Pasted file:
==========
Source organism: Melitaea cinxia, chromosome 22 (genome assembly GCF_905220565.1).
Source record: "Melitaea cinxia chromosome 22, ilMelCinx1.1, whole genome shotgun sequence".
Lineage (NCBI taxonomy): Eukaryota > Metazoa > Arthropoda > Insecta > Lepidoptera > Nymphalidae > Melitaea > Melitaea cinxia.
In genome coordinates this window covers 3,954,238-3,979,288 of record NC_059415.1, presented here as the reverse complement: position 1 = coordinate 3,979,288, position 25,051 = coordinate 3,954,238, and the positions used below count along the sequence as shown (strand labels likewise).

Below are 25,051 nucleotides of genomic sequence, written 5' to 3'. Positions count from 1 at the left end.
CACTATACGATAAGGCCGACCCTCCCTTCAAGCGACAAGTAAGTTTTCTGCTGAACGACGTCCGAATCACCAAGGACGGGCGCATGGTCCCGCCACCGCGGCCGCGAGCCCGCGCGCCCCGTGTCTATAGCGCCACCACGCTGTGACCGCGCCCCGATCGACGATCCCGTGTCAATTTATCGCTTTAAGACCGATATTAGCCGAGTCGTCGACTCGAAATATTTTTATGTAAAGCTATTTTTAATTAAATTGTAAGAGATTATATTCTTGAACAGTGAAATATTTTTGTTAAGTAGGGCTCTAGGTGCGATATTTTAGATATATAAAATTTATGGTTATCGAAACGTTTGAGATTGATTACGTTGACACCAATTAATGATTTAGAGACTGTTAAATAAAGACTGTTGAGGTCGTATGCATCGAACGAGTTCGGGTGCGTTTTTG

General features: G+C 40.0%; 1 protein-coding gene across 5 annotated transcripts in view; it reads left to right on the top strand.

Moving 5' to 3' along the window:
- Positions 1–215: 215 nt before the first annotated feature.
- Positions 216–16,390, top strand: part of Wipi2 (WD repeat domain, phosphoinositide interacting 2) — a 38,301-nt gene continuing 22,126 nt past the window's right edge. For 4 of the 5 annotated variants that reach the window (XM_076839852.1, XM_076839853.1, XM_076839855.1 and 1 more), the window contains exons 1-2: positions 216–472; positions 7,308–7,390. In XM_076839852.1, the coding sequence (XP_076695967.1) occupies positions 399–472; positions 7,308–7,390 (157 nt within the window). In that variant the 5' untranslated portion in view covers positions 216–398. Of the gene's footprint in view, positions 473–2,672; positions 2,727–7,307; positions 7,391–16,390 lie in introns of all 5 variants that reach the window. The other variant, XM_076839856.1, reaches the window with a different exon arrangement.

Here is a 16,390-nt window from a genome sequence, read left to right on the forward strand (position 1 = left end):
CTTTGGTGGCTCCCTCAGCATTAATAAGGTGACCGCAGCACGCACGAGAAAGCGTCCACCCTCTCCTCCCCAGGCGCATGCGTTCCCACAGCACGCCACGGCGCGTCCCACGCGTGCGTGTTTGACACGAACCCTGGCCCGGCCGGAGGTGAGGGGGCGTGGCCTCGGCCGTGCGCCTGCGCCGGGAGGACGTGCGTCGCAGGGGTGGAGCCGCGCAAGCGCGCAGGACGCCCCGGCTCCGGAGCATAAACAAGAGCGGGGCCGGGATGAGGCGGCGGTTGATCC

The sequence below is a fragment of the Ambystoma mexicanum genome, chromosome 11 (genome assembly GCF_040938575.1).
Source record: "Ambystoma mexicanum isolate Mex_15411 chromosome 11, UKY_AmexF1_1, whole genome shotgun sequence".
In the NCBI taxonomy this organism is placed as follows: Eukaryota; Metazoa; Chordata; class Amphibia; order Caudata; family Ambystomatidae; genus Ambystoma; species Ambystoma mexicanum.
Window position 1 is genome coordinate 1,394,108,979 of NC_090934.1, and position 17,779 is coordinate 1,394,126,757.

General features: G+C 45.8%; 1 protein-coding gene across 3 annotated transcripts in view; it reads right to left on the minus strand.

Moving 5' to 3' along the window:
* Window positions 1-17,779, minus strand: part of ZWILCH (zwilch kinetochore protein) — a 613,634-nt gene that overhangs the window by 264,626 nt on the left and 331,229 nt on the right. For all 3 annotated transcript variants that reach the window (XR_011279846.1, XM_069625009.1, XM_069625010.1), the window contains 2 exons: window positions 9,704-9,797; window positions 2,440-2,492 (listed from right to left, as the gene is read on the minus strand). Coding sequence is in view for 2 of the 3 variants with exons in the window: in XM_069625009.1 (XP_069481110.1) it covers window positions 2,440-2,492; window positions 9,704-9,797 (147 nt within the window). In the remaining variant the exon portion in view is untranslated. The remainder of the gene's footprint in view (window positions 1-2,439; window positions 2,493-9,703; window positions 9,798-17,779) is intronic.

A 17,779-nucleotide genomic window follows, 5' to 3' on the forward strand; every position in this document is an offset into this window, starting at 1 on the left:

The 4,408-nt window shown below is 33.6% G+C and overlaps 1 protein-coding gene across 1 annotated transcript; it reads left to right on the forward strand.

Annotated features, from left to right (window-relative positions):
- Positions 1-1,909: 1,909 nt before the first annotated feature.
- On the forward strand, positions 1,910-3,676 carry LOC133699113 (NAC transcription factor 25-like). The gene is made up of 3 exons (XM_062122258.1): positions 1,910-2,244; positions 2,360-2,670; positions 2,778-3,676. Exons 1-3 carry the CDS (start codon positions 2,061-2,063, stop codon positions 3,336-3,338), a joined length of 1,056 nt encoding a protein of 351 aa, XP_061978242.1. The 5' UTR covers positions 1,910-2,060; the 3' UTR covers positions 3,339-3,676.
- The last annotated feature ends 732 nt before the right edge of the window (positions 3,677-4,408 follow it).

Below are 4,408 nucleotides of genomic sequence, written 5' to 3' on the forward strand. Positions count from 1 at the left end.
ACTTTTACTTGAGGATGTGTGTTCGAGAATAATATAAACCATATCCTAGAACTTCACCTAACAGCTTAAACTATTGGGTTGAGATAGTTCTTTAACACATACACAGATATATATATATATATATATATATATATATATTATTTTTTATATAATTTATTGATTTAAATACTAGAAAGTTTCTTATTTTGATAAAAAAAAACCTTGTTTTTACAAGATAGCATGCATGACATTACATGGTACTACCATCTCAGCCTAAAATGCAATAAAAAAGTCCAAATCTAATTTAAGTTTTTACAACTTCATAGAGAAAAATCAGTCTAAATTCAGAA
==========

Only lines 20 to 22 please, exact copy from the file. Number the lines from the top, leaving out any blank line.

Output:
A 17,779-nucleotide genomic window follows, 5' to 3' on the forward strand; every position in this document is an offset into this window, starting at 1 on the left:

The 4,408-nt window shown below is 33.6% G+C and overlaps 1 protein-coding gene across 1 annotated transcript; it reads left to right on the forward strand.

Annotated features, from left to right (window-relative positions):